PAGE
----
Critical Incident Stress Debriefing
by Jonathan Travelstead
The woman I’m seeing off and on, two years on depression meds, without work.
My neighbor, fifty and bald from chemo I sit with mornings,
drinking coffee as she pets my dog.
I think This time I will be there.
This time she will live.
He leans forward, eyes cresting the silver rims of his glasses.
You can’t really save anyone, you know.
Shame like water brims just behind my teeth.
Nothing to say, I look at the book on the coffee table
for what must be the appropriate amount of time.
Then the gold clock, its ticking encased in glass on the desk,
three spheres spinning on its mirrored base.
Good, he says, leaning back. Good.
Why can’t I tell my father about the electrocuted boy?
Try. Talk to him now, pretend he’s in that chair.
My father, a spreading wingspan of a man
named after a Ford and a character in Shakespeare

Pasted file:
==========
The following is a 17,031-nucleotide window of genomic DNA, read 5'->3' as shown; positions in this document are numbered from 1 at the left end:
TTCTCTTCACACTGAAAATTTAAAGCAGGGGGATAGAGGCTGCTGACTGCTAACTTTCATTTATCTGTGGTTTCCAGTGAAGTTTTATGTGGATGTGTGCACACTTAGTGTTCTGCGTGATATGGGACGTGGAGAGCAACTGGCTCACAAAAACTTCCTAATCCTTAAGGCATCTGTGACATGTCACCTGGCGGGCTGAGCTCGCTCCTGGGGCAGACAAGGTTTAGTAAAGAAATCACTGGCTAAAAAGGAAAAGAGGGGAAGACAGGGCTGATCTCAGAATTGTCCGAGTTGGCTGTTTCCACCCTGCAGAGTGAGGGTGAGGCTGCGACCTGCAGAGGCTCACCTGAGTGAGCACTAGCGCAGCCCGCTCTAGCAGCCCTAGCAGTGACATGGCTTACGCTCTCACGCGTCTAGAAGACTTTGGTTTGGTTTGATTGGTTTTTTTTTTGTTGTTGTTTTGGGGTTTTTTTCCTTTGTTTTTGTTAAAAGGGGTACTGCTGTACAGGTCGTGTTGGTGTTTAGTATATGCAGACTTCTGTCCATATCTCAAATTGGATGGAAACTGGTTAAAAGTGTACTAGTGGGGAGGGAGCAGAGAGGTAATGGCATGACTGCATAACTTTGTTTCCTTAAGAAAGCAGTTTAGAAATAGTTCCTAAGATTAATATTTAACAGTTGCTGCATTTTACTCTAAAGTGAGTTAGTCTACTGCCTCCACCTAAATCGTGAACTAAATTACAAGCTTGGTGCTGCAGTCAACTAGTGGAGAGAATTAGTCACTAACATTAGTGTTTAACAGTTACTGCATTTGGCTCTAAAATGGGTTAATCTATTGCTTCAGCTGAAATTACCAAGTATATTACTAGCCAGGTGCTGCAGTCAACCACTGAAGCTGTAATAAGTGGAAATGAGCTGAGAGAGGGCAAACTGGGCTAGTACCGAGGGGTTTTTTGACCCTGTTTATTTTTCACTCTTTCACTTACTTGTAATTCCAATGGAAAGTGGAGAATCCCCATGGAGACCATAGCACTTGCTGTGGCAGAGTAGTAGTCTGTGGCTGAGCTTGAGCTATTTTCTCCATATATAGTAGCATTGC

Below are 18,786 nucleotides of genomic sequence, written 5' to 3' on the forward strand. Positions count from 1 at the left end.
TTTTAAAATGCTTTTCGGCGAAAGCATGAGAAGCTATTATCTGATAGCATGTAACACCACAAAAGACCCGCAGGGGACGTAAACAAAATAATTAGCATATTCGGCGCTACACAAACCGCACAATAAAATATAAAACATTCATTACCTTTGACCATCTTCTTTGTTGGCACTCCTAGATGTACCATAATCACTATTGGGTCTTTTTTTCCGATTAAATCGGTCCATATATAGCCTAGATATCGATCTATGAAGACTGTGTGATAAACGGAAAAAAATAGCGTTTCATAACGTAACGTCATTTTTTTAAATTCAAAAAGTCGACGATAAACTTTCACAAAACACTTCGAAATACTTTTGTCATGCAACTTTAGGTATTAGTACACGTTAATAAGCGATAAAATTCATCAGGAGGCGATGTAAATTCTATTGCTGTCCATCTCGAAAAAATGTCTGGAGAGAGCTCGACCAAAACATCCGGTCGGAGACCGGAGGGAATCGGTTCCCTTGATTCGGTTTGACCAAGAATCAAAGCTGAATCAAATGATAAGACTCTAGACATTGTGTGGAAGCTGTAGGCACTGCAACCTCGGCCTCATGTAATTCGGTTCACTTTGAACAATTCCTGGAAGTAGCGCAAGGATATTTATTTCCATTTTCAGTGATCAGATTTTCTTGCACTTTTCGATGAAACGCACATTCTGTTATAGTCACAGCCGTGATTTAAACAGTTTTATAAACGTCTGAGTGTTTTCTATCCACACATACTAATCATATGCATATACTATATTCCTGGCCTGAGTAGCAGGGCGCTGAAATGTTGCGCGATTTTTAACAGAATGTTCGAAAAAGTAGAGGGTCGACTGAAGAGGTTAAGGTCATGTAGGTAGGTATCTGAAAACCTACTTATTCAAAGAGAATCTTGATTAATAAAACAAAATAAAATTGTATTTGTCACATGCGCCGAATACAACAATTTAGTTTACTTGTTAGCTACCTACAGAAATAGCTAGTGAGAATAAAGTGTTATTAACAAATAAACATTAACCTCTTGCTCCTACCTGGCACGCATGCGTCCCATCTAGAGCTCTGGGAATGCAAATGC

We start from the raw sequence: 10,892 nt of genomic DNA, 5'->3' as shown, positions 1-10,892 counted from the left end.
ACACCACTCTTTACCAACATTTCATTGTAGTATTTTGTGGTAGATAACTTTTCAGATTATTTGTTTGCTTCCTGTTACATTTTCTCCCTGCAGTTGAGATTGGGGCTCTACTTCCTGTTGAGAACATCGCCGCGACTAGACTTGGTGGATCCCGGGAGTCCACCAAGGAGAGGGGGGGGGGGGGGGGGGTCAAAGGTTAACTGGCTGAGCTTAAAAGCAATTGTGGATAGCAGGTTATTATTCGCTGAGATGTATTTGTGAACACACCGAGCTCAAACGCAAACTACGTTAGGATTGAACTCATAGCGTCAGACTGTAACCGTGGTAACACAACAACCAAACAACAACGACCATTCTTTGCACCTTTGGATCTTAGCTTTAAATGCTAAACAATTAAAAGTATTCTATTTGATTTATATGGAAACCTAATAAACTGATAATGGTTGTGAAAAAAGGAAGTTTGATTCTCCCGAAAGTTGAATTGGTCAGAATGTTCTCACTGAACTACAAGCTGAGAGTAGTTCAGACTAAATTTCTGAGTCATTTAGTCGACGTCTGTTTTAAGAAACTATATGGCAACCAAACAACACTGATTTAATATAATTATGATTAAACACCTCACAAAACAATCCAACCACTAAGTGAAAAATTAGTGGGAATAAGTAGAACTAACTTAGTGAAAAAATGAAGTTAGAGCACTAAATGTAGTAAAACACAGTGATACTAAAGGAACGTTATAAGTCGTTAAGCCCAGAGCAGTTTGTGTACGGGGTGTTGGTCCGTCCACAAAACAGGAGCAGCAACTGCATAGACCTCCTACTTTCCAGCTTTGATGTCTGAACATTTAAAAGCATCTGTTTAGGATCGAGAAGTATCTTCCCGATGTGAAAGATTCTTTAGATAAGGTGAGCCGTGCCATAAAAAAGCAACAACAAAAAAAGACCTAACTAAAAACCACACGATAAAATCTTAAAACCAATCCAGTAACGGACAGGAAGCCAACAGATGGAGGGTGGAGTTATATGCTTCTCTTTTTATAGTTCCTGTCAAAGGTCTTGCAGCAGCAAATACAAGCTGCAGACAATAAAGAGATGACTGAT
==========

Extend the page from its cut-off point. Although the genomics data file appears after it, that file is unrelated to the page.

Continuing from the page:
who herniated a disc and the meniscus in both knees
working doubles for UPS so we could go to the beach each year.
Sleeping beside him for a week of nights
in the shallow dent my mother’s body left,
each time our backs touched his breath threatened to not return.
A story. From another, safer life. Bible School. Of Ham,
who, finding Noah drunk and asleep, covered his nakedness,
and when Noah awoke, he woke in shame, cursing his son
for his own human weakness.
Tell me how can I come to him for comfort
when it wasn’t the electrocuted boy I saw in the substation
but myself, helpless to his own singing grasp
and clutching the copper cable like the third rail of life?
Tell me how I can be anyone other than I am,
please—how when not the least part of me
leaks beyond my father’s pooled shadow
that I can now go to him with my smallest of pains?
With this crumb a stronger man could pinch in two.
This infinite fleck of nothing, this small worry.
Jonathan Travelstead served in the Air Force National Guard for six years as a firefighter and currently works as a full-time firefighter for the city of Murphysboro, Illinois. He completed his MFA at Southern Illinois University, and has published work in the Iowa Review. His first book of poetry, How We Bury Our Dead, was published in 2015 by Cobalt/Thumbnail Press.